Stung by record recalls of tainted meat last year, the US food industry is stepping up the use of new technology to irradiate meat as an extra protection against deadly bacteria such as E. coli and listeria.
Just a small part of the 9 billion pounds of ground beef sold in the United States last year was irradiated, but the amount is growing rapidly, despite concerns voiced by some consumer groups about the unknown long-term effects on health.
Irradiation exposes products to ionizing radiation that kills insects, molds and bacteria. The US government approved irradiation treatment of ground beef in January 2000, and the first batch was processed in May of that year.
Irradiation began to ramp up late last year after the largest meat recall in US history. In October, Pilgrim's Pride Corp. recalled 27.4 million pounds of poultry products because of contamination with listeria, a potentially deadly bacterium. The outbreak that prompted the recall was blamed for killing eight people and making more than 40 sick.
The US Agriculture Department said this week that 60% of the largest US meat plants failed to meet federal food safety regulations for preventing contamination of their products with E. coli. The bacterium causes an estimated 73,000 infections and 61 deaths in the United States each year, according to government data.
Food companies see irradiation as another barrier of protection against bacteria that can cause food-borne illness, especially to protect children, the elderly and those with weakened immune systems. SureBeam Corp., the largest provider of the technology, said it expects to process between 300 million and 350 million pounds of beef this year, up from about 15 million in 2002.
Irradiation eliminates 99.9% of the pathogens such as E. coli, salmonella and listeria without changing the taste, texture, appearance or nutritional value of the meat, and in spite of its name, the process cannot make food radioactive.
The U.S. Food and Drug Administration permits three types of ionizing radiation on foods: gamma rays, high-energy electrons and X-rays. Irradiation is widely used to sterilize many non-food products, including toothbrushes, home-use adhesive bandage strips and surgical tools, although at doses much higher than used for food. Irradiation has been used to kill insects in wheat flour since 1963 and used on common kitchen spices since 1983.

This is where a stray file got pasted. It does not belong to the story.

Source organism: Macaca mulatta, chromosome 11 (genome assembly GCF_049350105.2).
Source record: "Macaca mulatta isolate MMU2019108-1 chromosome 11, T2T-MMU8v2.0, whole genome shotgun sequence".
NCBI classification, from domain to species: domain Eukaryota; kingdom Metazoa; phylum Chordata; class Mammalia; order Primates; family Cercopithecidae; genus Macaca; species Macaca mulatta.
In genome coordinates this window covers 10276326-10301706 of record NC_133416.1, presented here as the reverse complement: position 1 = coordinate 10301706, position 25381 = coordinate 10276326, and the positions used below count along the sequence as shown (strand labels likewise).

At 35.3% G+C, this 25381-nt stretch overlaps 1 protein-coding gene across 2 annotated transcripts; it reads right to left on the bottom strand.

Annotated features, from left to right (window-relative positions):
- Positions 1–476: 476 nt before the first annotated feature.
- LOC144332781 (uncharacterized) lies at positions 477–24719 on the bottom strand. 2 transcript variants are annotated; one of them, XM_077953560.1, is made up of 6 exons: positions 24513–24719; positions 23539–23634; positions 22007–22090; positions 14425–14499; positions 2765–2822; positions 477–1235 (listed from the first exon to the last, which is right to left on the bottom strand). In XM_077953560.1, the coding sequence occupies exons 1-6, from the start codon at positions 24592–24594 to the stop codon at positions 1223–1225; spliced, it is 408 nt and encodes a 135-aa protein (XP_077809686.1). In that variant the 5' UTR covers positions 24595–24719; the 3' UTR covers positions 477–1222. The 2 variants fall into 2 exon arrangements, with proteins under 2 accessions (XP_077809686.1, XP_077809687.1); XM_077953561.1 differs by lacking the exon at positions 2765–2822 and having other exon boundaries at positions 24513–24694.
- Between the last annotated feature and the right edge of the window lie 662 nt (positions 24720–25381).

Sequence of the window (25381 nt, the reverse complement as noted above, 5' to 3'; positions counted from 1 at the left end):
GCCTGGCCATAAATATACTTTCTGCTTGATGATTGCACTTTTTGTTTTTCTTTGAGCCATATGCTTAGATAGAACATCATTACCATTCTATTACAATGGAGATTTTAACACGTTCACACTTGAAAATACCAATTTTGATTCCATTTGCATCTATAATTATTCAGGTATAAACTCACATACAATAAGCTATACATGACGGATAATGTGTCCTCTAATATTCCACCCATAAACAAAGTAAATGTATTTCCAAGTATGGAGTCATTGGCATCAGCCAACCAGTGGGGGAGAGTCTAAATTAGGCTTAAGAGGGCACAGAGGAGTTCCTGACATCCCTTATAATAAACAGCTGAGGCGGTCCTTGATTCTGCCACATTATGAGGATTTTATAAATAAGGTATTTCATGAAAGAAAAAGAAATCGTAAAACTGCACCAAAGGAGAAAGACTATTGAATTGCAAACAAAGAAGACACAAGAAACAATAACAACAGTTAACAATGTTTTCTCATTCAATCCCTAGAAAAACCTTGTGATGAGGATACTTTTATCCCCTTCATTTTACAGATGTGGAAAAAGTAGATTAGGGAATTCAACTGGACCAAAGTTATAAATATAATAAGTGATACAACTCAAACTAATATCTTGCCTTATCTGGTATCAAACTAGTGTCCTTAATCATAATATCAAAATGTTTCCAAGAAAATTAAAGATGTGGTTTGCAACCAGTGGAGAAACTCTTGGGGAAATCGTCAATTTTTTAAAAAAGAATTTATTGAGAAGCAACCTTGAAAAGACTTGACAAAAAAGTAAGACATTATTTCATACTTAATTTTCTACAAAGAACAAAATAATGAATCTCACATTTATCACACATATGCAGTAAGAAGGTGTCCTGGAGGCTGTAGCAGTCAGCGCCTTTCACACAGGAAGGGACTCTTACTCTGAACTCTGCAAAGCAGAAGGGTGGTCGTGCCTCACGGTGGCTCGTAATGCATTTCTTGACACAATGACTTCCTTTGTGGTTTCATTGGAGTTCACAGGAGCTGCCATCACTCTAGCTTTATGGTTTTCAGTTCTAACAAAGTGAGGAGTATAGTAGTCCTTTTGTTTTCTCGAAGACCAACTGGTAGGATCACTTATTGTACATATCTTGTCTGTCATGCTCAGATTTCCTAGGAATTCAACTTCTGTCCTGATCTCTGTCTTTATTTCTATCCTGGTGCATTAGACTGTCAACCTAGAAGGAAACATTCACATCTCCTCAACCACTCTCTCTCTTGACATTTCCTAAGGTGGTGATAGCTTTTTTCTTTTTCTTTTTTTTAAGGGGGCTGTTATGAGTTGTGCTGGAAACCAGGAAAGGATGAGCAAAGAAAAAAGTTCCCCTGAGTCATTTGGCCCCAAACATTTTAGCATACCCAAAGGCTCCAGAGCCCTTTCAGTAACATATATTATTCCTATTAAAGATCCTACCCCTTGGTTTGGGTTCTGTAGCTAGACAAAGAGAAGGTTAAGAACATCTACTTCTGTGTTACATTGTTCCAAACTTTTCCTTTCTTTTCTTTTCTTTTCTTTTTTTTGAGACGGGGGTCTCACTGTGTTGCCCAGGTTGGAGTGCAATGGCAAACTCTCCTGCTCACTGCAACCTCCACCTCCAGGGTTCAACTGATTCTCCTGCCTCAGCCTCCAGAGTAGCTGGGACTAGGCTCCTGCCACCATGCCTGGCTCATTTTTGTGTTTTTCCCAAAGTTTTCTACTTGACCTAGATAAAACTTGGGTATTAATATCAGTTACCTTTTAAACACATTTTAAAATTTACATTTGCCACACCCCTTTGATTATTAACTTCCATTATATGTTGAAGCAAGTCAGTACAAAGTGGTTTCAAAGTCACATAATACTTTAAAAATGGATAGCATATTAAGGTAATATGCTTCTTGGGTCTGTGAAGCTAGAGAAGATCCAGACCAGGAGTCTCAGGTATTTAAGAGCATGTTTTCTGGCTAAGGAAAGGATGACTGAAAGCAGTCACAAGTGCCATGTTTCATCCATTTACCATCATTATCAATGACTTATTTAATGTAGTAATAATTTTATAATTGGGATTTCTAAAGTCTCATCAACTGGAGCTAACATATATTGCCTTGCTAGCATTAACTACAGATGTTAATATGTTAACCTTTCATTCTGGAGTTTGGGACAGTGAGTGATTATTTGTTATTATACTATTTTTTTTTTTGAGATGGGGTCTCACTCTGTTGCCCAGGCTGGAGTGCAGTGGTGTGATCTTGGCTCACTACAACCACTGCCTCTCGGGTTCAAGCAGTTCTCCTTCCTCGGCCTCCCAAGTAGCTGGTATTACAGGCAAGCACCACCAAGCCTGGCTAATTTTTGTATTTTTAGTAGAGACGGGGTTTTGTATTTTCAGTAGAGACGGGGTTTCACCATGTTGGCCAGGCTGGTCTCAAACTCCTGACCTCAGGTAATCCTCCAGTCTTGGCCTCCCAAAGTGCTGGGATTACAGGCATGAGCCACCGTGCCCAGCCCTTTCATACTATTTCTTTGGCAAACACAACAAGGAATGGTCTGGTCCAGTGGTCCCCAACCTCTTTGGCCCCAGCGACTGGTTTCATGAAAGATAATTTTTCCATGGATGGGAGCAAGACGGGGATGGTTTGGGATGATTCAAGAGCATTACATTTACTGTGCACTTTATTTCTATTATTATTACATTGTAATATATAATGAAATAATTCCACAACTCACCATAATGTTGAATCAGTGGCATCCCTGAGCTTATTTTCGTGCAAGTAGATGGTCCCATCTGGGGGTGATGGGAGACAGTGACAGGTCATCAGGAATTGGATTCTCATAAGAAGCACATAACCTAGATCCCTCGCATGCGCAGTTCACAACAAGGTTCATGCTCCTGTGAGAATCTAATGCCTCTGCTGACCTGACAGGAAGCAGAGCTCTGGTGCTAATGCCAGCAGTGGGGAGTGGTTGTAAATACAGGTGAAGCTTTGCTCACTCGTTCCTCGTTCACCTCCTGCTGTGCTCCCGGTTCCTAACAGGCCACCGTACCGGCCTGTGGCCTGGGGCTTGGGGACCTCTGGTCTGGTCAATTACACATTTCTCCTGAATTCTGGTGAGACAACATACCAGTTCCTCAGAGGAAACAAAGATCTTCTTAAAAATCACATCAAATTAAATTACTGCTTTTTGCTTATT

Still, critics say irradiation may deplete vitamins and nutrients, and that irradiated food contains chemical byproducts that may be harmful. They say irradiation is an effort by meat packers and processors to cover up sloppy food-handling processes.
Washington-based consumer group Public Citizen is calling for studies on the long-term effects of treated meat on children. In the meantime, they oppose the use of irradiation for beef supplied by the Agriculture Department for school meals.
Also, if irradiated food is permitted in school lunches, it will not be labeled in the way that irradiated retail food must be, making it impossible for parents to know what school cafeterias are feeding their children. The FDA requires irradiated meat be labeled with a symbol resembling a stylized flower and the words "treated by irradiation."
Meat industry experts said irradiation is no "silver bullet" and proper food handling at home remains critical. Meat can be contaminated by residue from other foods or by utensils used to prepare other meals. Cooking of ground beef to an internal temperature of 160 degrees Fahrenheit (72 degrees Celsius) can kill E. coli and listeria, the Beef Council said.
Still, the proven benefits are clearly winning over many consumers and health care officials, and use of the technology is taking off. A nationwide survey conducted by the National Cattlemen's Beef Association found that 48% of Americans would purchase irradiated meat. That response in November 2002 was up from 38% in February.
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